The Soul of a People

by H. Fielding Hall

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The Soul of a People was originally released in 1898. Written by Harold Fielding Hall, a British official sent to Burma (now Myanmar) to take part in the Burma Commission. Hall lived for many years in Burma, and wrote this account of the places, people and of Buddhism as he encountered it during his travels.

Through his understanding on Burmese Buddhism, he uses it to relate to other Burmese customs and laws, on everything from marriage, festivals, criminal justice, gender roles, and the high value placed on life in all forms found within nature. Hall writes as a liberal Christian seeking to learn more about Buddhism, and he endeavors to describe religious tenants, as well as folklore and other local beliefs and customs. This work gives a great glimpse of life in Burma during the late 1800s, while also illustrating the perils of colonialism.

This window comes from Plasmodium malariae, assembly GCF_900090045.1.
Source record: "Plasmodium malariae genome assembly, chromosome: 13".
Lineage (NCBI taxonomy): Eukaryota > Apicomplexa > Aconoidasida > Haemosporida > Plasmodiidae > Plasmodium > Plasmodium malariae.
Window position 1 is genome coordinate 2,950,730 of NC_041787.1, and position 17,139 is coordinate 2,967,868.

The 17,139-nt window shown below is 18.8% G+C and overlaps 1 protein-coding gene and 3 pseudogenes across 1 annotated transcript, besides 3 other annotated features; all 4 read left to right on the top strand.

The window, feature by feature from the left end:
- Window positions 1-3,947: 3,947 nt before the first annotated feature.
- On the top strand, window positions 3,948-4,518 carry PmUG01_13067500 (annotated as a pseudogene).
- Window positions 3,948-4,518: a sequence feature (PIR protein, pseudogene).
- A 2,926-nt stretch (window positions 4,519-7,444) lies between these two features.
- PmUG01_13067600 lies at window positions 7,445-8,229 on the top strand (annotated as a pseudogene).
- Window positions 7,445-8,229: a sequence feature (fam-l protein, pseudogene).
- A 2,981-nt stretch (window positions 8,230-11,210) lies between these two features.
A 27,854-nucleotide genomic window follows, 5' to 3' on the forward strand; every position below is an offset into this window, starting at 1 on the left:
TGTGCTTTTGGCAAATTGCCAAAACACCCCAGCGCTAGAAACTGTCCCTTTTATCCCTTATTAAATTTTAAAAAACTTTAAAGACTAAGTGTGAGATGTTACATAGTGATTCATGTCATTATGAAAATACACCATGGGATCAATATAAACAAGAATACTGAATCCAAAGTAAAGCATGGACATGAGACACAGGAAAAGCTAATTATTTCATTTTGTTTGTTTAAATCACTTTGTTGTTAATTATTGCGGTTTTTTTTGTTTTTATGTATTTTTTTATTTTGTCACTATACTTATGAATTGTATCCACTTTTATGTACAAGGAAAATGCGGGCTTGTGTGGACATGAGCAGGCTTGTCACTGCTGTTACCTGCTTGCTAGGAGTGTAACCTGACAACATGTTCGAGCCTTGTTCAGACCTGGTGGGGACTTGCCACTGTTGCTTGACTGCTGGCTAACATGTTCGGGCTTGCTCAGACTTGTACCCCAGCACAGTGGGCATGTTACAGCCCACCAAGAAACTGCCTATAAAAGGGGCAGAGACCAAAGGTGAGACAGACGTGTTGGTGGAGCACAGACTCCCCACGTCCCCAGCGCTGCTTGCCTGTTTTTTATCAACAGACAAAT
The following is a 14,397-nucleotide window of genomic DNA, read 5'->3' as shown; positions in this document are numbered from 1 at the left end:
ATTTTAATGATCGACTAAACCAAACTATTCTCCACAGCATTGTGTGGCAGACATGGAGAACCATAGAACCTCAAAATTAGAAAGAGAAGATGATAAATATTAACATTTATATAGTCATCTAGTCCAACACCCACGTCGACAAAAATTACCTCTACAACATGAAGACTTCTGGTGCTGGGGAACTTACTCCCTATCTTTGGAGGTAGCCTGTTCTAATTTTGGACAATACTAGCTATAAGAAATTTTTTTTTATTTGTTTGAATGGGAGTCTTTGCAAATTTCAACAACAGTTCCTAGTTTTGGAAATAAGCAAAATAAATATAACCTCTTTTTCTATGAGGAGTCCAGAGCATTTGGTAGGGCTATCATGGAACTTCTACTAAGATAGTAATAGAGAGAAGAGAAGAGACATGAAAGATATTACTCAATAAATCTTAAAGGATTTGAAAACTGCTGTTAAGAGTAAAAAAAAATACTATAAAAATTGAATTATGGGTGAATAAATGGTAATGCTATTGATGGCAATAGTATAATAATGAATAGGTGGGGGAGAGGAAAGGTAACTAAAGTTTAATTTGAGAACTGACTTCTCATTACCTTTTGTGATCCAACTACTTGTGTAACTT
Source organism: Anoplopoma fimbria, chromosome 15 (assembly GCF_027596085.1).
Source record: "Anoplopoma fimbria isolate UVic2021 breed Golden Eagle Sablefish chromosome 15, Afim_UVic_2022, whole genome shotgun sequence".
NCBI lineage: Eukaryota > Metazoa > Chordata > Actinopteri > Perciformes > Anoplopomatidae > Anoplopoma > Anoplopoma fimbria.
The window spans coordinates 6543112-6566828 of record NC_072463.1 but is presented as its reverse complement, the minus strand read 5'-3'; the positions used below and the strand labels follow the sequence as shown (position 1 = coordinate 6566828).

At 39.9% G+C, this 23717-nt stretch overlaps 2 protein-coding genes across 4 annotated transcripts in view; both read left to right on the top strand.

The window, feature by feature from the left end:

This new edition is dedicated to Hera Tun Oo, energetic traveler and probing scholar.

 

A History of Japanese Mathematics

by David Eugene Smith and Yoshio Mikami

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Yoshio Mikami was an authority on wasan, native Japanese mathematics, and published multiple works on the topic in different languages. A colleague of David Eugene Smith suggested he work with Mikami to produce this volume. As Smith states in the introduction,

“The aim in writing this work has been to give a brief survey of the leading features in the development of the wasan…It is the hope of the authors that this brief survey may serve to show to the West the nature of the mathematics that was indigenous to Japan, and to strengthen the bonds that unite the scholars of the world through an increase in knowledge of and respect for the scientific attainments of a people…”

 

 

 

Old Stories & Sayings from India, Ceylon, Burma, and the Near East

by Isa Fyvie Mayo